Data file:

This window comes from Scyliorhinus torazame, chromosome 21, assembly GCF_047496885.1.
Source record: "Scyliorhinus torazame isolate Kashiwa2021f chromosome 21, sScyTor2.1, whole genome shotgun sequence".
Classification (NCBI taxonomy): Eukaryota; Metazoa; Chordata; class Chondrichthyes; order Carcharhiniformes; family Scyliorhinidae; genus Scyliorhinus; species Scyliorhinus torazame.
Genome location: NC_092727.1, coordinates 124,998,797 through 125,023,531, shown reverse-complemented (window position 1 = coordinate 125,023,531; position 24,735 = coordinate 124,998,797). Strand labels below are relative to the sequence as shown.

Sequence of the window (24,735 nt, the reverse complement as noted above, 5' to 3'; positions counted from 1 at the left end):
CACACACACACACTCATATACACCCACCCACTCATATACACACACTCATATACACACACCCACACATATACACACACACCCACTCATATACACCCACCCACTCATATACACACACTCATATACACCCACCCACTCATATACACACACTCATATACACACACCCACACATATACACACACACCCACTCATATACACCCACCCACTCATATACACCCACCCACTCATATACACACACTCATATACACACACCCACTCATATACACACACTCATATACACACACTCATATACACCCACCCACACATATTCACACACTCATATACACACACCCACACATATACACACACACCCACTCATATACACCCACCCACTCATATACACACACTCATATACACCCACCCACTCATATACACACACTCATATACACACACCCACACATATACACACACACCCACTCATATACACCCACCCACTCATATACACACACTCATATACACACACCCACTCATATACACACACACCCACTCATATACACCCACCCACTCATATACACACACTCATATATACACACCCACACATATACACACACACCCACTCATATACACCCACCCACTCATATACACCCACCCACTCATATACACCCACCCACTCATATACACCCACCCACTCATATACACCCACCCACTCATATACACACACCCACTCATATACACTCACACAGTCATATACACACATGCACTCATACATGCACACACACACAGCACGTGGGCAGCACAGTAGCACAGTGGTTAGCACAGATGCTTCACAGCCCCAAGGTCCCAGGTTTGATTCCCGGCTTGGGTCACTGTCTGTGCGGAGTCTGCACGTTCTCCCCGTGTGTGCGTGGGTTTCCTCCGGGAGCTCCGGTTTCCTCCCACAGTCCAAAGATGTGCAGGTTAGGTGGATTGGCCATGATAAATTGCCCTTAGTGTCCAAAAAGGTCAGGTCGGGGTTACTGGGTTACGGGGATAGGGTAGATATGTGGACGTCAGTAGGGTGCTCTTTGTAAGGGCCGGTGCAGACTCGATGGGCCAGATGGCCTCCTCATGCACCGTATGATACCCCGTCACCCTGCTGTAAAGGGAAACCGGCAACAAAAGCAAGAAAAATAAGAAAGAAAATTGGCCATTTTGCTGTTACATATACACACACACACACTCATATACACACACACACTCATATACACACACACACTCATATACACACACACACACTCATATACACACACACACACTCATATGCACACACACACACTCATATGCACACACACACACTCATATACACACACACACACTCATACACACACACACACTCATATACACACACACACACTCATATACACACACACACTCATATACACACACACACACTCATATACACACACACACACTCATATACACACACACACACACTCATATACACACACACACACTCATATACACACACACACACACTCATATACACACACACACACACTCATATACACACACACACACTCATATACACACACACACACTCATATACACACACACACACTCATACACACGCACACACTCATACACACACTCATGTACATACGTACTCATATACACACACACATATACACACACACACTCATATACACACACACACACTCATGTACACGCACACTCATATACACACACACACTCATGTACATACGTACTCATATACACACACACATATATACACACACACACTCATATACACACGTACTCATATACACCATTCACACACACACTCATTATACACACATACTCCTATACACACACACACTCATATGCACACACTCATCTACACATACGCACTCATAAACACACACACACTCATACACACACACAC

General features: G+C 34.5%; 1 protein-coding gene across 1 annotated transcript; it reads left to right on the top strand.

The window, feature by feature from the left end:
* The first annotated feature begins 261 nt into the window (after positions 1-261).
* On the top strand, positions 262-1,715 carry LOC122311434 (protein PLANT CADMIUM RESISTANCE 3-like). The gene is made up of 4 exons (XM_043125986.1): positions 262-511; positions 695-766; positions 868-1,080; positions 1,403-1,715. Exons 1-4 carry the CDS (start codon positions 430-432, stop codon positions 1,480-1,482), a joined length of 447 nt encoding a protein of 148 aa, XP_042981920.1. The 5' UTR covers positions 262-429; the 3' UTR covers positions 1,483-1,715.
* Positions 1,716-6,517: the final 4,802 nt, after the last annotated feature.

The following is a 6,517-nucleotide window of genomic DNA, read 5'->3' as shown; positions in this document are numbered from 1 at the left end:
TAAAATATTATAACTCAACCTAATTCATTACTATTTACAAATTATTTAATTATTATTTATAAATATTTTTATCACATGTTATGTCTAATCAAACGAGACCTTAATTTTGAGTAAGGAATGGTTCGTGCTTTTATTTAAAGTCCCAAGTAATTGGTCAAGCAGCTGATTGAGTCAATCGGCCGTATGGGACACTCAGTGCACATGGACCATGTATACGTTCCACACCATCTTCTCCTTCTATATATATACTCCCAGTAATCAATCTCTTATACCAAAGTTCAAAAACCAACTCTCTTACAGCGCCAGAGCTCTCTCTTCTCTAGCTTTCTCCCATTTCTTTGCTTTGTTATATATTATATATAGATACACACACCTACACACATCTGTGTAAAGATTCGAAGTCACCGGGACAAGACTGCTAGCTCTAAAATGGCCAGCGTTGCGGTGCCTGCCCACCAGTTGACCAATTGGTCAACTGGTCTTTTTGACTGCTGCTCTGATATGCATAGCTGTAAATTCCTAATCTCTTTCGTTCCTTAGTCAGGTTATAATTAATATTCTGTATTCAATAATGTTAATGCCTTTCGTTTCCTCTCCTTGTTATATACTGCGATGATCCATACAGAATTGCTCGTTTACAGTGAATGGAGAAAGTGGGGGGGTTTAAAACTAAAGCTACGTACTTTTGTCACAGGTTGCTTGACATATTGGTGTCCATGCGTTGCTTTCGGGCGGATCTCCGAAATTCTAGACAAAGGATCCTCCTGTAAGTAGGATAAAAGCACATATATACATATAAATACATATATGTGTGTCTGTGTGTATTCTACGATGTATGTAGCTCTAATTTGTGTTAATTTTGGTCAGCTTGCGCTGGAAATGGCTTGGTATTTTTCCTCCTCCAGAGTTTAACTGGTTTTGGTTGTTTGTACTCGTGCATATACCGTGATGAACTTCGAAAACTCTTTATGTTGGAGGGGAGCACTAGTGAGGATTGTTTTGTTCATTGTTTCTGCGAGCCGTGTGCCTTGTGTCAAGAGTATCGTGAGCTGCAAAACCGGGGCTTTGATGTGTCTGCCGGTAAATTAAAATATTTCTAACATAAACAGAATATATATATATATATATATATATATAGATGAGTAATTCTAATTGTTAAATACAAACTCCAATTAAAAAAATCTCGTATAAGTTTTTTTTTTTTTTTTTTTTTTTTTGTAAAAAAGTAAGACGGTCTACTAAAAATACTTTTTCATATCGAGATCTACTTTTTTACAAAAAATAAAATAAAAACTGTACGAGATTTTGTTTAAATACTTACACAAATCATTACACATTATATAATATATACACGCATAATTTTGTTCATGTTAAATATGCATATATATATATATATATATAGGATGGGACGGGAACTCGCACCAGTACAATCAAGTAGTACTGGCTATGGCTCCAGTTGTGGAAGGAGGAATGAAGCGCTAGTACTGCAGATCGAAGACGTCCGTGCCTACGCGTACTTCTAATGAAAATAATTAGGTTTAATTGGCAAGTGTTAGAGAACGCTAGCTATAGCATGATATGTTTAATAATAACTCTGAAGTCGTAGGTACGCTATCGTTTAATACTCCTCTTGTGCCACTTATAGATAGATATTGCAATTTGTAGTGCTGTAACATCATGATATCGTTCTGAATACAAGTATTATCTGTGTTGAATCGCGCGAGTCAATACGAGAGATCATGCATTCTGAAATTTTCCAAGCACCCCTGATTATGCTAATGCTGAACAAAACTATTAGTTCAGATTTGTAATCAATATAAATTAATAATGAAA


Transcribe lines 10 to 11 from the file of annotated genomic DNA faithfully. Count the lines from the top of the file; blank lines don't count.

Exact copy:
* On the top strand, positions 262-1,715 carry LOC122311434 (protein PLANT CADMIUM RESISTANCE 3-like). The gene is made up of 4 exons (XM_043125986.1): positions 262-511; positions 695-766; positions 868-1,080; positions 1,403-1,715. Exons 1-4 carry the CDS (start codon positions 430-432, stop codon positions 1,480-1,482), a joined length of 447 nt encoding a protein of 148 aa, XP_042981920.1. The 5' UTR covers positions 262-429; the 3' UTR covers positions 1,483-1,715.
* Positions 1,716-6,517: the final 4,802 nt, after the last annotated feature.